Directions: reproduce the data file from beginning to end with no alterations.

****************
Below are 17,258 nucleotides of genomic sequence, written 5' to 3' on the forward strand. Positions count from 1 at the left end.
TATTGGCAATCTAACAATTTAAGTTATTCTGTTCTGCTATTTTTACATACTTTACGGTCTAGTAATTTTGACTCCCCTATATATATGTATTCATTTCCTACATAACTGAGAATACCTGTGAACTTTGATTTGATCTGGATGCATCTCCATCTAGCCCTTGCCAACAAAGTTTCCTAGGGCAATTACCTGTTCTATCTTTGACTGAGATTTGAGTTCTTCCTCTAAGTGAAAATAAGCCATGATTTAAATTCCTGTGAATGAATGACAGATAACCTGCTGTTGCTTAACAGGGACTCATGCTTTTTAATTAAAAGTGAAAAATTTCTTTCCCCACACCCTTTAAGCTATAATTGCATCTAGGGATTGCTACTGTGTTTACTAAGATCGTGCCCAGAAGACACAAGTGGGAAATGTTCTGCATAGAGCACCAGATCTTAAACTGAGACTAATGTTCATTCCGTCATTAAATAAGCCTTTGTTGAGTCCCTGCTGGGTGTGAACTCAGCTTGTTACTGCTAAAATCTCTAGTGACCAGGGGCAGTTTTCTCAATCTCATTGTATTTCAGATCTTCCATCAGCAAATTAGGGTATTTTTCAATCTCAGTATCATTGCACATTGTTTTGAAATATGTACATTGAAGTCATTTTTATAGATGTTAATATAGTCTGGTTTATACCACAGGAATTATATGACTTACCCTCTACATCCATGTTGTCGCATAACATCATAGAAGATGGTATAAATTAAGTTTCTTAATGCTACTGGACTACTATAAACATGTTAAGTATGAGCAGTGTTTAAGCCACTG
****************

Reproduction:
Below are 17,258 nucleotides of genomic sequence, written 5' to 3' on the forward strand. Positions count from 1 at the left end.
TATTGGCAATCTAACAATTTAAGTTATTCTGTTCTGCTATTTTTACATACTTTACGGTCTAGTAATTTTGACTCCCCTATATATATGTATTCATTTCCTACATAACTGAGAATACCTGTGAACTTTGATTTGATCTGGATGCATCTCCATCTAGCCCTTGCCAACAAAGTTTCCTAGGGCAATTACCTGTTCTATCTTTGACTGAGATTTGAGTTCTTCCTCTAAGTGAAAATAAGCCATGATTTAAATTCCTGTGAATGAATGACAGATAACCTGCTGTTGCTTAACAGGGACTCATGCTTTTTAATTAAAAGTGAAAAATTTCTTTCCCCACACCCTTTAAGCTATAATTGCATCTAGGGATTGCTACTGTGTTTACTAAGATCGTGCCCAGAAGACACAAGTGGGAAATGTTCTGCATAGAGCACCAGATCTTAAACTGAGACTAATGTTCATTCCGTCATTAAATAAGCCTTTGTTGAGTCCCTGCTGGGTGTGAACTCAGCTTGTTACTGCTAAAATCTCTAGTGACCAGGGGCAGTTTTCTCAATCTCATTGTATTTCAGATCTTCCATCAGCAAATTAGGGTATTTTTCAATCTCAGTATCATTGCACATTGTTTTGAAATATGTACATTGAAGTCATTTTTATAGATGTTAATATAGTCTGGTTTATACCACAGGAATTATATGACTTACCCTCTACATCCATGTTGTCGCATAACATCATAGAAGATGGTATAAATTAAGTTTCTTAATGCTACTGGACTACTATAAACATGTTAAGTATGAGCAGTGTTTAAGCCACTG